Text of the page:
Jayanth Panyam, PhD

Professor and Department Head, Department of Pharmaceutics

Jayanth Panyam

Contact Info


Office Phone 612-624-0951

Fax 612-626-2125

Office Address:
Room 9-143B
Weaver-Densford Hall

Mailing Address:
University of Minnesota
College of Pharmacy
Department of Pharmaceutics
Room 9-177 WDH
308 Harvard St. SE
Minneapolis, MN 55455

Professor and Department Head, Department of Pharmaceutics

PhD, Pharmaceutical Sciences, University of Nebraska, Medical Center, 2003

Master of Pharmaceutics, Banaras Hindu University, 1999

Bachelor's of Pharmacy, The Tamil Nadu Dr. M.G.R. Medical University, 1997


Research Summary/Interests

  • Chemoprevention
  • Chlamydial infection
  • Drug delivery
  • Nanotechnology
  • Polymeric systems
  • Sustained release
  • Tumor targeting

TUMOR DRUG RESISTANCE: Despite advances in diagnostic techniques and discovery of potent anticancer agents, cancer remains the second leading cause of death in the United States. Development of resistance to multiple drugs is a major hurdle to the success of anticancer therapies. Current treatment approaches are not successful in overcoming the multifactorial nature of tumor drug resistance. We are currently investigating two different approaches to overcome drug resistance:

  • Dual gene silencing and drug delivery. Overexpression of specific cellular proteins such as drug transporters, drug metabolizing enzymes, anti-apoptotic factors or other cellular proteins results in the development of drug resistance. Inhibition or a reduction in the expression of these proteins in tumor cells could increase the sensitivity of resistant tumor cells to chemotherapeutic agents such as paclitaxel. In this project, we are investigating dual gene silencing and drug delivery using nanoparticles to overcome drug resistance. Two cellular proteins (P-glycoprotein and Heat shock protein 70) that contribute to the development of drug resistance will be targeted for gene silencing. Gene silencing will be achieved using short interfering RNA (siRNA)-mediated RNA interference. The central hypothesis of the proposed research is that dual-agent nanoparticles will sustain the cellular delivery of siRNA and paclitaxel, resulting in enhanced paclitaxel accumulation and cytotoxicity, and ultimately, regression of resistant tumor. Nanoparticles formulated using the biocompatible polymer poly(D,L-lactide-co-glycolide) are used to deliver both paclitaxel and P-gp or Hsp70– targeted siRNA to resistant tumor cells.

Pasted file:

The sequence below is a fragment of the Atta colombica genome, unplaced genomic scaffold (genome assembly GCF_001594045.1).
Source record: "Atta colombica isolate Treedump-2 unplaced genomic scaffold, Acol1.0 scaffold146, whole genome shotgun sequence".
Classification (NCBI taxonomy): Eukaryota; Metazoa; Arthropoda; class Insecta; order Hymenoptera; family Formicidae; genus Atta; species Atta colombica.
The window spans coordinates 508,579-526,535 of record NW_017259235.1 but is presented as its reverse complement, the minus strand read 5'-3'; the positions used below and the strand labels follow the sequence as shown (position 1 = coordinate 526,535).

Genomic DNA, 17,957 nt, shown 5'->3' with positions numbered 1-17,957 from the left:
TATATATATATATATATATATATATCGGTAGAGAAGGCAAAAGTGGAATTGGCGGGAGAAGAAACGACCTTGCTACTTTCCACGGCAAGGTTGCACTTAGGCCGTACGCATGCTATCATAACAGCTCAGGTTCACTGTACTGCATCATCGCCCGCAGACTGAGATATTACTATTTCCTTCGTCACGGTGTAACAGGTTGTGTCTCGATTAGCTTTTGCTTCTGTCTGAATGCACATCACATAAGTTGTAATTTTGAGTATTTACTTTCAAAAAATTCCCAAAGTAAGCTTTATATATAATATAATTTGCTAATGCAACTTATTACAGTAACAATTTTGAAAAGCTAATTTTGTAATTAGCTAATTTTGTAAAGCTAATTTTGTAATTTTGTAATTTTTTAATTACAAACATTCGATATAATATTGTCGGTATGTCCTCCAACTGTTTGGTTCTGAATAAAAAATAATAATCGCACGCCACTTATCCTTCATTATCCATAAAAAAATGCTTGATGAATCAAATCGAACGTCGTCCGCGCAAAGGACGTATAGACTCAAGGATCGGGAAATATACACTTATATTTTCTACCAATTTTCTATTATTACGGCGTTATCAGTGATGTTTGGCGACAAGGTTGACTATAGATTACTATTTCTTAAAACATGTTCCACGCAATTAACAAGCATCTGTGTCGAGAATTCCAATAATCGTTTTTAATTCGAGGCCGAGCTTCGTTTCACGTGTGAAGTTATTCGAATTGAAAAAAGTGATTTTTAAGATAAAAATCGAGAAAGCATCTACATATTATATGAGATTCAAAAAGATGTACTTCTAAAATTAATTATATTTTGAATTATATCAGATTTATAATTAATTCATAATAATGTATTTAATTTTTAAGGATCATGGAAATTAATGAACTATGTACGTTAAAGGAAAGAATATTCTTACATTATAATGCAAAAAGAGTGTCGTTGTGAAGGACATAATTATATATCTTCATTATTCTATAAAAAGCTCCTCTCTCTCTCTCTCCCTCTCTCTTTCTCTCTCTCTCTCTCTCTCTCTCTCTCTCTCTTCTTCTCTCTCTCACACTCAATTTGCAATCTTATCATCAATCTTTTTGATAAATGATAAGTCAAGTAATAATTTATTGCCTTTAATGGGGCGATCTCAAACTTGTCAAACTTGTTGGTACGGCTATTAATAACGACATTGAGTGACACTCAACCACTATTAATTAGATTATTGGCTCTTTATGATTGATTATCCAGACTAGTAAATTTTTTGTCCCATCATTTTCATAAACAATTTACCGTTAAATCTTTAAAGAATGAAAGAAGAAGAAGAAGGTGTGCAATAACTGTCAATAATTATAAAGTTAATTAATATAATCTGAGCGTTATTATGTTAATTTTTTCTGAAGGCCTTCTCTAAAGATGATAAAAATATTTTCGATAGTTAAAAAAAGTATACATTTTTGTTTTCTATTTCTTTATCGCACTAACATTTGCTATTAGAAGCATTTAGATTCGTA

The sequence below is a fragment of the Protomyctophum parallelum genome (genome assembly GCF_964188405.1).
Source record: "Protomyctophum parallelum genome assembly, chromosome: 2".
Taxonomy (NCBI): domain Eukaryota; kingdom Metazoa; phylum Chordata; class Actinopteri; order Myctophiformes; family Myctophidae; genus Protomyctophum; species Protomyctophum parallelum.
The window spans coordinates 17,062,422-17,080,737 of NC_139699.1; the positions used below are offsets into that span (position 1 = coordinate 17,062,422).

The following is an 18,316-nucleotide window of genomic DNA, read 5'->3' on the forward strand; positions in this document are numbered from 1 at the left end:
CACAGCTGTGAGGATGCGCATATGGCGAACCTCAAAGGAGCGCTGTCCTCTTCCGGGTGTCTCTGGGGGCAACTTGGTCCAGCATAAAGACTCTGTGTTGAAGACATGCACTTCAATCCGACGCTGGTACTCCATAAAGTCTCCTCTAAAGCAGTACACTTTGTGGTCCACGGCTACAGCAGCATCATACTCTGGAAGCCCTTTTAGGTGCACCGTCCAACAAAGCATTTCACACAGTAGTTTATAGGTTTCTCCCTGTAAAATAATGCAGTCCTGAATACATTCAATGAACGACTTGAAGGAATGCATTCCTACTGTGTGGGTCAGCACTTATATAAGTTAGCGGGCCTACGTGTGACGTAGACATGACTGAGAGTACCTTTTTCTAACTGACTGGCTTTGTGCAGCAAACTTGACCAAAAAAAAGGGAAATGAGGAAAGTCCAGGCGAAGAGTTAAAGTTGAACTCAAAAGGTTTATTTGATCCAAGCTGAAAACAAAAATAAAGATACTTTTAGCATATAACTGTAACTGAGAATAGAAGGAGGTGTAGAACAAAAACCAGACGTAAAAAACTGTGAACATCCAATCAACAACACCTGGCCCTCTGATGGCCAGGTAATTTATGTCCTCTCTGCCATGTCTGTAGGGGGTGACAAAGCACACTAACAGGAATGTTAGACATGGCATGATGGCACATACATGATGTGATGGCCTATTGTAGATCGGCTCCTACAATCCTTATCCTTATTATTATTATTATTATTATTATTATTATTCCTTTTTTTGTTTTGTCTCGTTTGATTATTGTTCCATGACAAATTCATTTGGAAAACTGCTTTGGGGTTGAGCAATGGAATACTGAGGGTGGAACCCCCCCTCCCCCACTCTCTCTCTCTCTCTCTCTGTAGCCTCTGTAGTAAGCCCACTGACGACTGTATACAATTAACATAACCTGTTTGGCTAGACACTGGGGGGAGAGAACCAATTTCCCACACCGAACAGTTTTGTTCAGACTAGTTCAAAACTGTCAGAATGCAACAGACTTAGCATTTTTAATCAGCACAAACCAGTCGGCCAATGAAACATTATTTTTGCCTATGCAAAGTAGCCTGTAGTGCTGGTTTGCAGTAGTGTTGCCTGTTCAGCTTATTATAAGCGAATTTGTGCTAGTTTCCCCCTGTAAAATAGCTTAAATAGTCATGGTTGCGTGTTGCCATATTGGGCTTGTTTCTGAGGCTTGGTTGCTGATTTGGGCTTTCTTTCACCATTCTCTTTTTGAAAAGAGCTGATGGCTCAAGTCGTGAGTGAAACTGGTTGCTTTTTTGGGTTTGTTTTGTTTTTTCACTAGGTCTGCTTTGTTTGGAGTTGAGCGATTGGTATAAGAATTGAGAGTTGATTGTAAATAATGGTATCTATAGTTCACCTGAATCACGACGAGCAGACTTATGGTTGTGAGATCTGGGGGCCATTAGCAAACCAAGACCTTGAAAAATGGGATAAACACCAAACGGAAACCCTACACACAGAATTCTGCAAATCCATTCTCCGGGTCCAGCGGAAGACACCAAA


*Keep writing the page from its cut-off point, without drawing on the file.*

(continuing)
• Combination photodynamic therapy and chemotherapy. The objective of this project is to demonstrate the effectiveness of nanotechnology-mediated combination photodynamic therapy (PDT) and chemotherapy against drug-resistant cancer. Nanoparticles formulated using a biocompatible surfactant Aerosol OT (AOT) and a polysaccharide polymer alginate will be used for tumor-targeted delivery of the combination therapy. The hypothesis of the proposed research is that nanoparticle-mediated simultaneous PDT and chemotherapy will target multiple mechanisms of tumor drug resistance, resulting in effective inhibition of resistant tumor. Enhanced accumulation of anticancer drug at the site of action, additive cytotoxicity, inhibition of drug efflux, release of sequestered drug from acidic endosomes, vascular shutdown, induction of anti-tumor immunity are the expected benefits of the proposed combination approach. Initial studies with doxorubicin as a model anticancer drug and methylene blue as a model photosensitizer demonstrate that nanoparticle-mediated combination therapy effectively overcomes drug resistance in vitro and in vivo. We believe that this approach has the potential to trigger the immune system to destroy not only the primary tumor but also distant micrometastases.